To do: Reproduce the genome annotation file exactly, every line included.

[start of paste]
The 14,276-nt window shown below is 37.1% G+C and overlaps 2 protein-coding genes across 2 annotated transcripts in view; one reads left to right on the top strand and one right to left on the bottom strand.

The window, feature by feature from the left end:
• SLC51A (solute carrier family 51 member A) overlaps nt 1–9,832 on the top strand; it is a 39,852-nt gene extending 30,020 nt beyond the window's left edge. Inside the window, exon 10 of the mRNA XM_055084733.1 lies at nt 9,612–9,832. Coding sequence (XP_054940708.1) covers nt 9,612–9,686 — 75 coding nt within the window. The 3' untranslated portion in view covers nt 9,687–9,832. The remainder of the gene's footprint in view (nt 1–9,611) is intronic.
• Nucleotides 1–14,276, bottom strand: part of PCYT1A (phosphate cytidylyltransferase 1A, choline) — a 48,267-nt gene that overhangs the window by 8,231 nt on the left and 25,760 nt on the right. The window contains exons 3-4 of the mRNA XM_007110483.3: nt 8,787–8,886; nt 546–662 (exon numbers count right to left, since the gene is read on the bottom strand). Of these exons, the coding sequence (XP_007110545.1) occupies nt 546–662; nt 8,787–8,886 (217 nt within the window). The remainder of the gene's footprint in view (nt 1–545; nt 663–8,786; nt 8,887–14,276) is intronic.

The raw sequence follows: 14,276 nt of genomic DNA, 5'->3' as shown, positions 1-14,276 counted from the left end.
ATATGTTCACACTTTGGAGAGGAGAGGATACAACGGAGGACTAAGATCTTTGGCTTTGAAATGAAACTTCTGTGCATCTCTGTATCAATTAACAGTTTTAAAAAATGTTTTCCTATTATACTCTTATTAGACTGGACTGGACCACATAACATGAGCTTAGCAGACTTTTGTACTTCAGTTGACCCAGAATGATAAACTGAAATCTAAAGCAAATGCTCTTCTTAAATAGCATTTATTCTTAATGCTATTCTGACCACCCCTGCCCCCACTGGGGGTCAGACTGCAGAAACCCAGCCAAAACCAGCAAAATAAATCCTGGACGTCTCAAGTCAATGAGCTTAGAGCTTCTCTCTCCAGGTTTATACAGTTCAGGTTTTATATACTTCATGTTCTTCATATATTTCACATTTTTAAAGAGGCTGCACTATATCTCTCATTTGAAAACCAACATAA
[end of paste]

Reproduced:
The 14,276-nt window shown below is 37.1% G+C and overlaps 2 protein-coding genes across 2 annotated transcripts in view; one reads left to right on the top strand and one right to left on the bottom strand.

The window, feature by feature from the left end:
• SLC51A (solute carrier family 51 member A) overlaps nt 1–9,832 on the top strand; it is a 39,852-nt gene extending 30,020 nt beyond the window's left edge. Inside the window, exon 10 of the mRNA XM_055084733.1 lies at nt 9,612–9,832. Coding sequence (XP_054940708.1) covers nt 9,612–9,686 — 75 coding nt within the window. The 3' untranslated portion in view covers nt 9,687–9,832. The remainder of the gene's footprint in view (nt 1–9,611) is intronic.
• Nucleotides 1–14,276, bottom strand: part of PCYT1A (phosphate cytidylyltransferase 1A, choline) — a 48,267-nt gene that overhangs the window by 8,231 nt on the left and 25,760 nt on the right. The window contains exons 3-4 of the mRNA XM_007110483.3: nt 8,787–8,886; nt 546–662 (exon numbers count right to left, since the gene is read on the bottom strand). Of these exons, the coding sequence (XP_007110545.1) occupies nt 546–662; nt 8,787–8,886 (217 nt within the window). The remainder of the gene's footprint in view (nt 1–545; nt 663–8,786; nt 8,887–14,276) is intronic.

The raw sequence follows: 14,276 nt of genomic DNA, 5'->3' as shown, positions 1-14,276 counted from the left end.
ATATGTTCACACTTTGGAGAGGAGAGGATACAACGGAGGACTAAGATCTTTGGCTTTGAAATGAAACTTCTGTGCATCTCTGTATCAATTAACAGTTTTAAAAAATGTTTTCCTATTATACTCTTATTAGACTGGACTGGACCACATAACATGAGCTTAGCAGACTTTTGTACTTCAGTTGACCCAGAATGATAAACTGAAATCTAAAGCAAATGCTCTTCTTAAATAGCATTTATTCTTAATGCTATTCTGACCACCCCTGCCCCCACTGGGGGTCAGACTGCAGAAACCCAGCCAAAACCAGCAAAATAAATCCTGGACGTCTCAAGTCAATGAGCTTAGAGCTTCTCTCTCCAGGTTTATACAGTTCAGGTTTTATATACTTCATGTTCTTCATATATTTCACATTTTTAAAGAGGCTGCACTATATCTCTCATTTGAAAACCAACATAA